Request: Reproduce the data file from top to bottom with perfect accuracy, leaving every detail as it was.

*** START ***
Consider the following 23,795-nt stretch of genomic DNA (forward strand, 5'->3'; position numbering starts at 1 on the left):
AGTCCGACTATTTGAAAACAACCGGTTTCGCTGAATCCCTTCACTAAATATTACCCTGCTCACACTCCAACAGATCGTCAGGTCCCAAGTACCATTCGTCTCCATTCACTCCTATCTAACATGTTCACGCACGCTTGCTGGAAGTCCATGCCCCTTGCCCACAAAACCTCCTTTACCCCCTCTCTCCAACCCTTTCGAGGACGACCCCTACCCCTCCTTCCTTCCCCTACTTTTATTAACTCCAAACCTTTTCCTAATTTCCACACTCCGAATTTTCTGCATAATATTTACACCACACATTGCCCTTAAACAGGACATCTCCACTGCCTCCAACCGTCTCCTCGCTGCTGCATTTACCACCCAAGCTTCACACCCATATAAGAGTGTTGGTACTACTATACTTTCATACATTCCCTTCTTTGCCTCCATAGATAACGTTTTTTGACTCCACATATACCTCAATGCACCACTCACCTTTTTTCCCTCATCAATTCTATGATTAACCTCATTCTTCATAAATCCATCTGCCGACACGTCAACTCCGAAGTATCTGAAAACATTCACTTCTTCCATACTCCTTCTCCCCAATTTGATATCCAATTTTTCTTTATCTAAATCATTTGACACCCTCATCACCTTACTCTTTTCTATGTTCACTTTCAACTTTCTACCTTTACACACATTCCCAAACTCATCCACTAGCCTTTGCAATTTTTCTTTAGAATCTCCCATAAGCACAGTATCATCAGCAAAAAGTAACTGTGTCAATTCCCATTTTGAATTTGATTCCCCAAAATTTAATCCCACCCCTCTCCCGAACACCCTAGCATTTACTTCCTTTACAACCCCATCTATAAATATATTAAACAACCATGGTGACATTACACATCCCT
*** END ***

Consider the following 23,795-nt stretch of genomic DNA (forward strand, 5'->3'; position numbering starts at 1 on the left):
AGTCCGACTATTTGAAAACAACCGGTTTCGCTGAATCCCTTCACTAAATATTACCCTGCTCACACTCCAACAGATCGTCAGGTCCCAAGTACCATTCGTCTCCATTCACTCCTATCTAACATGTTCACGCACGCTTGCTGGAAGTCCATGCCCCTTGCCCACAAAACCTCCTTTACCCCCTCTCTCCAACCCTTTCGAGGACGACCCCTACCCCTCCTTCCTTCCCCTACTTTTATTAACTCCAAACCTTTTCCTAATTTCCACACTCCGAATTTTCTGCATAATATTTACACCACACATTGCCCTTAAACAGGACATCTCCACTGCCTCCAACCGTCTCCTCGCTGCTGCATTTACCACCCAAGCTTCACACCCATATAAGAGTGTTGGTACTACTATACTTTCATACATTCCCTTCTTTGCCTCCATAGATAACGTTTTTTGACTCCACATATACCTCAATGCACCACTCACCTTTTTTCCCTCATCAATTCTATGATTAACCTCATTCTTCATAAATCCATCTGCCGACACGTCAACTCCGAAGTATCTGAAAACATTCACTTCTTCCATACTCCTTCTCCCCAATTTGATATCCAATTTTTCTTTATCTAAATCATTTGACACCCTCATCACCTTACTCTTTTCTATGTTCACTTTCAACTTTCTACCTTTACACACATTCCCAAACTCATCCACTAGCCTTTGCAATTTTTCTTTAGAATCTCCCATAAGCACAGTATCATCAGCAAAAAGTAACTGTGTCAATTCCCATTTTGAATTTGATTCCCCAAAATTTAATCCCACCCCTCTCCCGAACACCCTAGCATTTACTTCCTTTACAACCCCATCTATAAATATATTAAACAACCATGGTGACATTACACATCCCT